A reverse mortgage is a home loan for homeowners 62 years of age and older, who have considerable equity in their homes. Unlike a traditional forward mortgage, a reverse mortgage doesn’t require the homeowner to make any loan payments. However, the loan balance is payable when the borrower moves away permanently, sells the home, or passes away.
Defining a Reverse Mortgage
Just like any mortgage, a reverse mortgage is a home loan secured by the collateral of the property, which borrowers are obliged to pay back.
Reverse mortgages, however, allow borrowers to convert part of the equity in their home into cash without selling their home. Furthermore, borrowers do not have to repay the home loan until they move away permanently, sell their home, or pass away.
How Reverse Mortgages Work
Before you apply for a reverse mortgage, it is important to know how a reverse mortgage works.
- Reverse mortgages take part of the equity of the home and convert it into cash that is dispersed to the borrower.
- The money the borrower receives with a reverse mortgage is typically tax-free, and it generally does not affect their Social Security or Medicare benefits.
- Generally, borrowers pay back the home loan when the last surviving borrower dies, sells the home, or no longer lives in the home as a principal residence.
- In certain situations, a non-borrowing spouse may be able to remain in the home.
- Borrowers keep the title to their home.
- When a reverse mortgage home loan ends, the lender is repaid from the proceeds of a home sale or by a third party who retains possession of the home. If the home is sold, excess profits are distributed to the beneficiaries.
Who Can Get a Reverse Mortgage?
Reverse mortgages are not available to all homeowners. A few conditions need to be met to apply for a reverse mortgage. Namely:
- The homeowner should be at least 62 years of age. With married couples, only one spouse needs to be 62 years of age or older.
- Borrowers must own the home outright or have a low mortgage balance.
- The home must be the primary residence of the borrowers.
- The borrowers must not be delinquent on any federal debt.
- The home must be in good shape and meet the required property standards.
- The borrowers must agree to set aside a portion of the reverse mortgage funds at the loan closing, or otherwise have personal funds, to pay ongoing property expenses such as taxes, insurance, maintenance, repair costs, etc.
- Borrowers must receive counseling from a HUD-approved reverse mortgage counseling agency to discuss their eligibility, the financial implications of the loan, and other alternatives.
Types of Reverse Mortgages Available
There are three different types of reverse mortgages:
- Single-purpose reverse mortgage.
- Home equity conversion mortgages (HECM).
- Proprietary reverse mortgage.
The most common reverse mortgage is a home equity conversion mortgage (HECM). With this type of reverse mortgage, borrowers have six options for receiving the loan value.
- Lump Sum: Receive the entire value of the loan upfront in one payment.
- Annuity: Receive equal payments monthly for as long as one of the borrowers still lives in the home.
- Line of Credit: Borrowers receive money from the loan as needed. Credit is available up to a set amount. Upon completion of the loan, only the total amount borrowed is owed for repayment.
- Annuity and Line of Credit: Receive monthly payments of a set amount, with the option of borrowing more up to a set amount.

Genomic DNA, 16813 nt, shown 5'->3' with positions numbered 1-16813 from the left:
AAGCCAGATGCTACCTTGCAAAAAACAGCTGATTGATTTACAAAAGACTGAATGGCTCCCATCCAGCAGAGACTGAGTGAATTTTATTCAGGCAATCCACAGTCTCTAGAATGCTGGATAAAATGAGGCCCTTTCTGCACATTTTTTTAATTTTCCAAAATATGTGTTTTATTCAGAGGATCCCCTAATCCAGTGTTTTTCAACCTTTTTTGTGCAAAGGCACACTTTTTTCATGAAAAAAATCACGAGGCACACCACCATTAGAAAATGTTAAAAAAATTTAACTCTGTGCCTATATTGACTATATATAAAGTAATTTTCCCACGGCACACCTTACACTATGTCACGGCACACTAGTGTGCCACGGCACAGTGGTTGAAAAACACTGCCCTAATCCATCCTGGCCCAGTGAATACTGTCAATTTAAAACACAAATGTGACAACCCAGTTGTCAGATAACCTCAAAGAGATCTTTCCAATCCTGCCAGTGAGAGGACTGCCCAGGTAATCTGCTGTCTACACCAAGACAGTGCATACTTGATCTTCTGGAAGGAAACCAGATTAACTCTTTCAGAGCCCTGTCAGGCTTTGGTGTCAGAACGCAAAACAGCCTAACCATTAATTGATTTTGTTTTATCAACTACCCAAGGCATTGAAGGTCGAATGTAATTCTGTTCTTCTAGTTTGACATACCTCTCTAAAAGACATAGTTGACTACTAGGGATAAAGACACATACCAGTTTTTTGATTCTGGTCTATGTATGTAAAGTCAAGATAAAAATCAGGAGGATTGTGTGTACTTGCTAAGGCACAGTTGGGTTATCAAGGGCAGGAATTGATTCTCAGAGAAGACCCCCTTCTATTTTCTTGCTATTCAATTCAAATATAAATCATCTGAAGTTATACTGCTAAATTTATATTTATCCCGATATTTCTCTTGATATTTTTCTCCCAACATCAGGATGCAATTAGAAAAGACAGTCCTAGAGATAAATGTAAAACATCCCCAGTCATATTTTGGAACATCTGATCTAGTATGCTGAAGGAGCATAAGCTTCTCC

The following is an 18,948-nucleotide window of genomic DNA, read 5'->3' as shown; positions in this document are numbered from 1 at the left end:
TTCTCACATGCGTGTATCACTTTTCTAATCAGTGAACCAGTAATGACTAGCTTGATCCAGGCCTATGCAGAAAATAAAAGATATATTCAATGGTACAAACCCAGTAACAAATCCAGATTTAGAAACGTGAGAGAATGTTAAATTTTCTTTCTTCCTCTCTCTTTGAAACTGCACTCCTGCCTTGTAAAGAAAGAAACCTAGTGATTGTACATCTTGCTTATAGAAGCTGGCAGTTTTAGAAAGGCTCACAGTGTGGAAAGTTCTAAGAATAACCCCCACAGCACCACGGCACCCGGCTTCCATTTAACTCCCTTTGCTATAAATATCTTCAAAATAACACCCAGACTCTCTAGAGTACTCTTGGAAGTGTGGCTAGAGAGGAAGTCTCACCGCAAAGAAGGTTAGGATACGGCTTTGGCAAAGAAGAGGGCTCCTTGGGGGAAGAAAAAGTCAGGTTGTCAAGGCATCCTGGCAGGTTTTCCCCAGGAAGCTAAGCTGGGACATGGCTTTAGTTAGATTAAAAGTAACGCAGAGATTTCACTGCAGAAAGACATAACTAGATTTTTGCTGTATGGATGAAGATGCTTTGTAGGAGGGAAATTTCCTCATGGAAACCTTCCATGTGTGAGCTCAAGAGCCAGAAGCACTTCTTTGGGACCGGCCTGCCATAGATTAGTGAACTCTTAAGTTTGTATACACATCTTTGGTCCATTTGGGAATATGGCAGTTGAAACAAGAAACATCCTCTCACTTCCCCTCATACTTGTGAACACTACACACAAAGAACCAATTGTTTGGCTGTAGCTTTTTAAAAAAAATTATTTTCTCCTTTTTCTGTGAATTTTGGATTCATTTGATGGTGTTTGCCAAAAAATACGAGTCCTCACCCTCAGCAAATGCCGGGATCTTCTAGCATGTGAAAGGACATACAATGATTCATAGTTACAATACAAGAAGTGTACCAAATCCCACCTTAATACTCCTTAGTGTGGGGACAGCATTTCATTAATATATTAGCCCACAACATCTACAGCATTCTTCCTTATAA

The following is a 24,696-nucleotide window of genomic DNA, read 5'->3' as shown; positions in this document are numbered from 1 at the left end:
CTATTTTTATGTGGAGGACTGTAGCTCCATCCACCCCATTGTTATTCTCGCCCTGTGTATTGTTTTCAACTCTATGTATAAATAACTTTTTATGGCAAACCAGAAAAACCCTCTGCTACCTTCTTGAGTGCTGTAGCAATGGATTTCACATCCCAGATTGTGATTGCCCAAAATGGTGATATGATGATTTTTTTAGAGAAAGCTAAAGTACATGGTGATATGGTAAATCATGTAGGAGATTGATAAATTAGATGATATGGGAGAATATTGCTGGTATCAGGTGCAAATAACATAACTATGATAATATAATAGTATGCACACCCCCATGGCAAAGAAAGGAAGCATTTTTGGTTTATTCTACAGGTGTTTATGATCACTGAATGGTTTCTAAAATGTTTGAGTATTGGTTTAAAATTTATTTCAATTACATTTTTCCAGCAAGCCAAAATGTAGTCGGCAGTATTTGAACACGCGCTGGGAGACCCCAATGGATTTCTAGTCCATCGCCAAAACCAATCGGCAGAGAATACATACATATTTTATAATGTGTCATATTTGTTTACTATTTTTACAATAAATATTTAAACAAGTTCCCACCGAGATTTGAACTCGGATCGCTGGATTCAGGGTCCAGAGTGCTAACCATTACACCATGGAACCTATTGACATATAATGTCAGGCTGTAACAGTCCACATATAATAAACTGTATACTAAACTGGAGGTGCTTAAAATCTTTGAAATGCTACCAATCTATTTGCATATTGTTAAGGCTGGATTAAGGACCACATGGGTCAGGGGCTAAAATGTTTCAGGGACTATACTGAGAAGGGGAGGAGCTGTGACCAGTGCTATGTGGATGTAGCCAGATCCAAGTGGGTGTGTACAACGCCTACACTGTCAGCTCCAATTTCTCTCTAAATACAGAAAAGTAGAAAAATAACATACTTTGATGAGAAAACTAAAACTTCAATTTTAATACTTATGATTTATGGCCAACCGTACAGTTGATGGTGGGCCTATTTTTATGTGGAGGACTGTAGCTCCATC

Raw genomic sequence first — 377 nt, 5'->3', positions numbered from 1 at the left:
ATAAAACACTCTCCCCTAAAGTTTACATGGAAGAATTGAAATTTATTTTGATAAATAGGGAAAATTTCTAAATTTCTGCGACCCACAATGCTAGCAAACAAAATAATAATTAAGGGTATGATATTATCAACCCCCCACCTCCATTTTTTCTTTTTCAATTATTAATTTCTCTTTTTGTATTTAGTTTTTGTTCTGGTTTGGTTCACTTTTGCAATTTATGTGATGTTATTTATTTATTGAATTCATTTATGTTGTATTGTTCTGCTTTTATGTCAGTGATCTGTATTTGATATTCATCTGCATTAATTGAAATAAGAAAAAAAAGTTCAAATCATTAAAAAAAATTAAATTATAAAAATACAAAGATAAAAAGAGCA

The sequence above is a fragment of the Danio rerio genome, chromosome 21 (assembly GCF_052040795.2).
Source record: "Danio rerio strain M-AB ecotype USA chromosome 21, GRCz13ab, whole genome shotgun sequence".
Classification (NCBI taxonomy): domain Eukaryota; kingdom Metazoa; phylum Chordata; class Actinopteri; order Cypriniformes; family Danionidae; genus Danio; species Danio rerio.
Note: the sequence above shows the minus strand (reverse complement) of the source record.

- Term Payments: Receive equal payments for a preset
- Term Payments and Line of Credit: Receive equal monthly payments for a set term, with the option of borrowing more as needed.
Getting a reverse mortgage has some advantages for those who are eligible.
- Long-term retirement income: When other sources of income are gone, a reverse mortgage gives borrowers options to remain independent throughout their retirement with consistent income.
- Borrowers get to keep their home: With a reverse mortgage, borrowers are permitted to live in their home as long as it remains their primary residence.
- Access to equity: A reverse mortgage allows borrowers to access the equity tied up in their homes.
Common Questions about Reverse Mortgages
Reverse mortgages are increasingly popular with seniors who have equity in their homes. Here are some common questions about reverse mortgages:
- Are reverse mortgages insured by the government? The only reverse mortgage insured by the U.S. Government is the Home Equity Conversion Mortgage (HECM).
- What fees are involved in reverse mortgages? Reverse mortgages have similar fees to a typical mortgage, including lender fees. These fees are generally paid with equity from the borrower’s home.
- Do all mortgage lenders offer reverse mortgages? Only qualified mortgage lenders offer reverse mortgages. These are specialty loan products that are not available from every lending institution.
- What are the interest rates? Interest rates for reverse mortgages are similar to those offered at any given time for a typical mortgage. For some reverse mortgages, a variable interest rate is used to accommodate the longer period over which the money is borrowed. However, for borrowers who take a lump-sum payment, interest is offered at a fixed rate.
- How much can be borrowed? You are not able to borrow 100% of your home’s value. Many factors go into how much you can borrow, including the appraised value of your home, mortgage rates and fees, the type of reverse mortgage, and the FHA’s maximum claim amount in a given year.
Learn more about Reverse Mortgages.
Marimark Mortgage is based in Tampa, Florida, and serves the mortgage needs of homebuyers, homeowners, and investors in Florida, Virginia, and Pennsylvania.
We specialize in conventional home mortgages, FHA, VA, and USDA mortgage options, refinance loans, and reverse mortgages. We’ve worked extensively with cash-out refinancing and help clients to lower their monthly mortgage payments.